Tuesday 30 April 2019

Review of 'Hyperion' by Gesaffelstein

This album really is dark...

Aleph was action-packed. Hyperion is oddly uneventful.

It’s been half a decade since the French dark lord of techno delivered his debut album – an unrelenting onslaught of dark industrial bangers. Even if some of the shrill synths made my ears bleed, there was a masochistic joy in the pure intensity and creativity of these abrasive tracks. It felt like it could be the soundtrack to the ultimate apocalyptic movie – one in which a terminator uprising, zombie outbreak and alien invasion all happen simultaneously.

Hyperion by contrast is much slower and much more atmospheric. Aside from the vague trap flavour of ‘Reset’ and prominent bass, it’s less modern and more retro, relying on synths straight out of an 80s sci-fi horror flick. It’s still a brilliantly evil album like its predecessor, but the slower pace and lack of freshness make it a lot less gripping. Were it the score to a movie scene, the fighting would have ended and the dust would have settled and all that now remains is an eerie barren wasteland, beautifully cinemagraphed but with not much actually going on.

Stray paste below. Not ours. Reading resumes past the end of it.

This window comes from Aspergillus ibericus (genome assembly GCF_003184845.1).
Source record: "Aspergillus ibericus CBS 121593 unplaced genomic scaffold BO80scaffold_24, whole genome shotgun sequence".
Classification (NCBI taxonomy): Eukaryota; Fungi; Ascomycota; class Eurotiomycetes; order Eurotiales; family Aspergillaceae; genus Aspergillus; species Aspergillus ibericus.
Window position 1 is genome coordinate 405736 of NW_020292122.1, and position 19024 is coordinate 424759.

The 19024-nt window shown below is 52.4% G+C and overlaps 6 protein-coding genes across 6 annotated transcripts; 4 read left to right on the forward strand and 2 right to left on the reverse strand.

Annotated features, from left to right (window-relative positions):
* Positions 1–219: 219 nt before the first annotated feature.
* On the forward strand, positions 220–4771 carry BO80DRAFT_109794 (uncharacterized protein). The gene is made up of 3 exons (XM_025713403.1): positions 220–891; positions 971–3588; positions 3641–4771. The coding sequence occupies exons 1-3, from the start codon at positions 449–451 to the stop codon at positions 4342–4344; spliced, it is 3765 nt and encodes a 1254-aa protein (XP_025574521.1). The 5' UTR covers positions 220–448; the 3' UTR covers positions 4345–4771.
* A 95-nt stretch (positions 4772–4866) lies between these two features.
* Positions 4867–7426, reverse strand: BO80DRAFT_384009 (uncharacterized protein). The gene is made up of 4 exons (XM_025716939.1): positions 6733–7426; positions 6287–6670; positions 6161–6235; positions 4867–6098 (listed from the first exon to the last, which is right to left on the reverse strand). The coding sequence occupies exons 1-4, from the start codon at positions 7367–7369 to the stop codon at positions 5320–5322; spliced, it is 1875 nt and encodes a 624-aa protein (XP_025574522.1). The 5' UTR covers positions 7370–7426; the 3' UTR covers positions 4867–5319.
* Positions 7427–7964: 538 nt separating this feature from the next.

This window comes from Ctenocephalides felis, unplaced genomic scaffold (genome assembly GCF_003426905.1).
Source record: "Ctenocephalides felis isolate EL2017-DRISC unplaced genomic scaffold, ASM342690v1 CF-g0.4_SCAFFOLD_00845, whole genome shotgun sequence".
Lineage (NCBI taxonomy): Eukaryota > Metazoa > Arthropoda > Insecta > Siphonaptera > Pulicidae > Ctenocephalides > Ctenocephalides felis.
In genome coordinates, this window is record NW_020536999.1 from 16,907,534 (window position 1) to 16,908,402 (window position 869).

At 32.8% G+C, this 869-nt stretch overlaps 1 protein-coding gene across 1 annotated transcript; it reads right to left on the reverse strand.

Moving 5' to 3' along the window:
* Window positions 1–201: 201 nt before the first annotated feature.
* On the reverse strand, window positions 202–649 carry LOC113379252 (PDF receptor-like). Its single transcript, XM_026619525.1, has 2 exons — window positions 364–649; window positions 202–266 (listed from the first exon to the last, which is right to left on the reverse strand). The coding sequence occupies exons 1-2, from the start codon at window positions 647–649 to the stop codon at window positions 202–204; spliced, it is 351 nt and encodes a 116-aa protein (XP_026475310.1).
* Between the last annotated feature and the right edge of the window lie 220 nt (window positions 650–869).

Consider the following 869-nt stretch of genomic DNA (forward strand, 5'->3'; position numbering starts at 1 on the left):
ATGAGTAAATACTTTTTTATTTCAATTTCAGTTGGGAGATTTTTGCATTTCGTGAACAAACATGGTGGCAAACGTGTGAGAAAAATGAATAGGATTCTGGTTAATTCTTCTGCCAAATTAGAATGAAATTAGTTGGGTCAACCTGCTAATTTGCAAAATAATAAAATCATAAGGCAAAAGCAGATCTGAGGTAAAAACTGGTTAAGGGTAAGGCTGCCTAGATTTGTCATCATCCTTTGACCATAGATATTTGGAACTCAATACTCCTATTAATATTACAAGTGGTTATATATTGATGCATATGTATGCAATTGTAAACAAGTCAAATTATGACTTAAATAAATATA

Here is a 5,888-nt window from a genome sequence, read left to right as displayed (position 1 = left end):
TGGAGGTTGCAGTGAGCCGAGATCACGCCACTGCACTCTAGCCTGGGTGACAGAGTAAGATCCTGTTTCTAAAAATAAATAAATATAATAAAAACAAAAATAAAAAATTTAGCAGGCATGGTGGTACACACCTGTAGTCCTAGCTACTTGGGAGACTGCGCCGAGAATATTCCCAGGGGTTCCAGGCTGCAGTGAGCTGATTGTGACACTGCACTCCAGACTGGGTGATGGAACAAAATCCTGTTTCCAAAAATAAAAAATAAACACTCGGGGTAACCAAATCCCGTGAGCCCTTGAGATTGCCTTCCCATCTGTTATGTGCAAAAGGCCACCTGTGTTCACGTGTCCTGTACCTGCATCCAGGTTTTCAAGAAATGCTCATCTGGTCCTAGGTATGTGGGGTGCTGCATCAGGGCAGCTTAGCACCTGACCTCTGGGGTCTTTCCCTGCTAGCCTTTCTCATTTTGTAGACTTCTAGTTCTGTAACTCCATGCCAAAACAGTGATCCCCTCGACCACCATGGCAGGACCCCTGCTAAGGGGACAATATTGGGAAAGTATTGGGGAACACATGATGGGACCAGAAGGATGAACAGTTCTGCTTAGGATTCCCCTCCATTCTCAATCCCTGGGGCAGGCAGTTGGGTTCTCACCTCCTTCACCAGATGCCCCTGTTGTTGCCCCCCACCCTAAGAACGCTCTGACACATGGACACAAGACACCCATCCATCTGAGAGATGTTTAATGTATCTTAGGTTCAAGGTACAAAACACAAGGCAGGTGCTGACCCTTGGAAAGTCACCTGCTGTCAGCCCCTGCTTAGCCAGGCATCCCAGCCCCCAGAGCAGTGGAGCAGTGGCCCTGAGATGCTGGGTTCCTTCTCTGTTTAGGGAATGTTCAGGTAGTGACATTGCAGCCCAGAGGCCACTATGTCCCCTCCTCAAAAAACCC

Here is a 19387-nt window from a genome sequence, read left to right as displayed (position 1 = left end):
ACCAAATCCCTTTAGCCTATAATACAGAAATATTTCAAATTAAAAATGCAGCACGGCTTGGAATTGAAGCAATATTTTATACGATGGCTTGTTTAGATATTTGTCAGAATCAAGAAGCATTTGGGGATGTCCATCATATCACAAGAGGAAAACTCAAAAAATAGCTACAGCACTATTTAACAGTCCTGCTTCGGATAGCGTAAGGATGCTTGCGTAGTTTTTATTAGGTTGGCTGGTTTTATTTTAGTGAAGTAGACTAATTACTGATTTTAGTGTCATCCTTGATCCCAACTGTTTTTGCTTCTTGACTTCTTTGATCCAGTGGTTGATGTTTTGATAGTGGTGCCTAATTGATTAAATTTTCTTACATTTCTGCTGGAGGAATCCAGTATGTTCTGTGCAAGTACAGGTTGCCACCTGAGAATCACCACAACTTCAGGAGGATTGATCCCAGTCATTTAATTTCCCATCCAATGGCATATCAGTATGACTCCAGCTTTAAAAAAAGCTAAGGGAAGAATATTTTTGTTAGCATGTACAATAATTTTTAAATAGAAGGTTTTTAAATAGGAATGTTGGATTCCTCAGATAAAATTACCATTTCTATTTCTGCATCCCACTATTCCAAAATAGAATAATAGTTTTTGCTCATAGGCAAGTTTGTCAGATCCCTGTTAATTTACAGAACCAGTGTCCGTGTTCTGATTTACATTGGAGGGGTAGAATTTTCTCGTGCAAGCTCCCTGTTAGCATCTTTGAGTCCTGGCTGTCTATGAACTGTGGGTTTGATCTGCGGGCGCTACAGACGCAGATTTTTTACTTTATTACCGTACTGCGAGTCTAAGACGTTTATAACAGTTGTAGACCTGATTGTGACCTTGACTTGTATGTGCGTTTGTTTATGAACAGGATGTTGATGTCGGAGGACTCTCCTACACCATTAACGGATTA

You could argue that Gesaffelstein intended this album to be a lifeless post-apocalyptic soundscape – the final track is titled ‘Humanity Gone’ after all. However, this doesn’t explain why he chose to invite so many big pop guests to feature on this album. Pharrell Williams, The Weekend and Haim all provide vocals on Hyperion. Admittedly, Pharrell is the only one that actually brings any vigour to the suffocating gloominess, however were this album a true encapsulation of human extinction you’d expect it to have no vocals at all and be purely instrumental.  

Consequently, part of me thinks Gesaffelstein wanted this to be more than the eerie but uneventful record it turned out to be.